Fresh-baked dinner rolls are nonnegotiable at my family’s Thanksgiving dinner table—but on a day when I’m also roasting a turkey, mashing potatoes, and casserole-ing green beans, they tend to get lost in the shuffle.
Make Your Dinner Rolls Today for Thanksgiving
It’s tricky to time bread baking on such a chaotic day in the kitchen, and I’ve served my fair share of too-voluminous rolls that had been forgotten and overproofed; flat, lackluster rolls that didn’t have sufficient time to rise; and pale, ghostly rolls that got shortchanged on oven time.
But this year, I’m getting a jump start on my rolls to ensure that I can give them the proper care and attention they need. And by a jump start, I mean they’re in my freezer as I write this, weeks before Turkey Day.
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With my colleague Andrea Geary’s new recipe for Make-Way-Ahead Dinner Rolls (based on her Fluffy Dinner Roll recipe, one of my all-time favorites), you can make your dough, proof it, shape it into rolls, let them rise, and parbake them up to six weeks ahead of time.
Pop the parbaked rolls in the freezer and then, on Thanksgiving, transfer them to the oven for just 10 minutes or so to brown, and voilà: perfectly lofty, yeasty, piping-hot dinner rolls on demand.
1. Make an Extra-Moist Dough
Brown-and-serve rolls are baked twice, and each stint in the oven evaporates water. This is why many varieties of frozen, parbaked rolls end up dry and stale.
I’ve tried other recipes for frozen brown-and-serve rolls before, but they’ve baked up drier and harder than fresh rolls. Andrea’s, however, are supremely feathery and moist. Here’s how she engineered the recipe to ensure the results would be identical to freshly baked.
To work around this issue, Andrea relied upon a bread-making method, commonly called by its Chinese name tangzhong, which sneaks extra moisture into the dough in the form of a flour-and-water paste. This added liquid ensures that the rolls can be double baked and still have a moist, light crumb.
2. Parbake in a Low Oven
To ensure that the yeast in the dough would activate and expand, but that the rolls would remain pale, these rolls are first baked at only 300 degrees. We remove the rolls from the oven just when their interiors are fully set.
3. Freeze Carefully
The rolls are very delicate in their freshly parbaked state, so we cool them and freeze them still on their baking sheet. Once they are firm, we transfer them to a zipper-lock bag and freeze them for up to six weeks.
4. Brown in a Hot Oven
Just before serving, the rolls (however many you’d like to bake) can go directly from the freezer into a 425-degree oven for 8-10 minutes. They thaw and warm through as the crust turns a rich brown and develops lots of flavor compounds. After a five minute rest, the internal and external temperatures equalize, and the rolls are ready to eat.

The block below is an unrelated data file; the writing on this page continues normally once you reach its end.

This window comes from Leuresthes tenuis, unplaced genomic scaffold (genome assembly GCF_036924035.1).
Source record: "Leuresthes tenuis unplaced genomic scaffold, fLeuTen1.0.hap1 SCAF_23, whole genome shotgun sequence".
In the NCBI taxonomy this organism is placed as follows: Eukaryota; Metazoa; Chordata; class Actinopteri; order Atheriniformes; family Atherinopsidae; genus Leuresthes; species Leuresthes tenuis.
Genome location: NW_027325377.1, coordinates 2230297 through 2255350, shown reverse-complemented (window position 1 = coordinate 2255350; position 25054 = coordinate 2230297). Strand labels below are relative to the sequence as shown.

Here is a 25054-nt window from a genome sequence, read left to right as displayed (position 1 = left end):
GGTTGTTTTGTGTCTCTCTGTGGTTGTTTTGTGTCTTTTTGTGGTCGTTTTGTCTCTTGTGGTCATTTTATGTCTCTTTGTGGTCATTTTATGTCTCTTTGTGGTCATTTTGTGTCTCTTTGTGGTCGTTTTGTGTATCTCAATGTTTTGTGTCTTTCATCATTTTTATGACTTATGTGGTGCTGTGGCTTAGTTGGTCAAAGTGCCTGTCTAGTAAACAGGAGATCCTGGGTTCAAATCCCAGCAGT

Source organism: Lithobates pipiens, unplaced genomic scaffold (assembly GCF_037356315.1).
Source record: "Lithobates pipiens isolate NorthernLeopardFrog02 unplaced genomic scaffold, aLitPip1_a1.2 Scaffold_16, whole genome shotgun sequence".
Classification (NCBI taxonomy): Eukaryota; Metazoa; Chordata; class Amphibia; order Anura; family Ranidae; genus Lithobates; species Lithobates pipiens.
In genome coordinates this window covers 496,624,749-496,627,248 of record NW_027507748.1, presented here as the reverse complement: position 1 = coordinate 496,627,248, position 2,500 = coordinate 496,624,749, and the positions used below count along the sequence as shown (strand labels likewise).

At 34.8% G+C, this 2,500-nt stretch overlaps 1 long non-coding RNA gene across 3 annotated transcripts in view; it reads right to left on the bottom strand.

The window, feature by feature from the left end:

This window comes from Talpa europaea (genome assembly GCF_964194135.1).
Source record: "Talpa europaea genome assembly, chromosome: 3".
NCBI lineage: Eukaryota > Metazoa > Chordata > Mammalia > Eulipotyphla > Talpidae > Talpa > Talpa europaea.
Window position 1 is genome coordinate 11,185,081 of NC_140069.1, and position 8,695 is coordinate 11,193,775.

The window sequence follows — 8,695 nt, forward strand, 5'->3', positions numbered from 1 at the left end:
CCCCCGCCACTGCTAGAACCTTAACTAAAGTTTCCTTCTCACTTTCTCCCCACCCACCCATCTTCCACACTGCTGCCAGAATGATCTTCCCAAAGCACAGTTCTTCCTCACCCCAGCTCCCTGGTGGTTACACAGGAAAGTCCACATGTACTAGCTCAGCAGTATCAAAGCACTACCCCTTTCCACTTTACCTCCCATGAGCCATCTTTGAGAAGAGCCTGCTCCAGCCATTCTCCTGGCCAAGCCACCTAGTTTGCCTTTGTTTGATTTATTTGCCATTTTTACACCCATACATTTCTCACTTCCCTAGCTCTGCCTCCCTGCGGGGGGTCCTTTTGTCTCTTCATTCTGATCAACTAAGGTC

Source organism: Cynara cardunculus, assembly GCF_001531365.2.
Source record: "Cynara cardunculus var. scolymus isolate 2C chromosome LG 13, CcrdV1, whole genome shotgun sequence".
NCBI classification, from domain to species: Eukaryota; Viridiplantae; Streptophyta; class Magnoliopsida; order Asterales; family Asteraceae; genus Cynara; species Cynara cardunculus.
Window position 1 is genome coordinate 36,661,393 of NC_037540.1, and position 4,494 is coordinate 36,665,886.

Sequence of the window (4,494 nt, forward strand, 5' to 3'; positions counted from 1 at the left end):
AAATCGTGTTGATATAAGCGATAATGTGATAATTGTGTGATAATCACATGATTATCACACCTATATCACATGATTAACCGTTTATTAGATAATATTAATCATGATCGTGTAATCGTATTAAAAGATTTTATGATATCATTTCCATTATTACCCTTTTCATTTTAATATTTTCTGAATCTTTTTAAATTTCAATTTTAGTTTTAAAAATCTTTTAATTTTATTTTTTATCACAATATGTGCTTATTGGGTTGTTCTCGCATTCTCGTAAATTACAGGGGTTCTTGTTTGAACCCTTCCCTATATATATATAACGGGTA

Ready to upgrade your Thanksgiving bread basket? Find Andrea’s recipe here:
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Absolutely the best chicken ever, even the breast meat was moist! It's the only way I'll cook a whole chicken again. Simple, easy, quick, no mess - perfect every time. I've used both stainless steel and cast iron pans. great and easy technique for “roasted” chicken. I will say there were no pan juices, just fat in the skillet. Will add to the recipe rotation. Good for family and company dinners too. I've done this using a rimmed sheet pan instead of a skillet and put veggies and potatoes around the chicken for a one-pan meal. Broccoli gets nicely browned and yummy!
Absolutely the best chicken ever, even the breast meat was moist! It's the only way I'll cook a whole chicken again. Simple, easy, quick, no mess - perfect every time. I've used both stainless steel and cast iron pans. great and easy technique for “roasted” chicken. I will say there were no pan juices, just fat in the skillet. Will add to the recipe rotation. Good for family and company dinners too.
Amazed this recipe works out as well as it does. Would not have thought that the amount of time under the broiler would have produced a very juicy and favorable chicken with a very crispy crust. Used my 12" Lodge Cast Iron skillet (which can withstand 1000 degree temps to respond to those who wondered if it would work) and it turned out great. A "make again" as my family rates things. This is a great recipe, and I will definitely make it again. My butcher gladly butterflied the chicken for me, therefore I found it to be a fast and easy prep. I used my cast iron skillet- marvellous!
John, wasn't it just amazing chicken? So much better than your typical oven baked chicken and on par if not better than gas or even charcoal grilled. It gets that smokey charcoal tasted and overnight koshering definitely helps, something I do when time permits. First-time I've pierced a whole chicken minus the times I make jerk chicken on the grill. Yup, the cast iron was not an issue.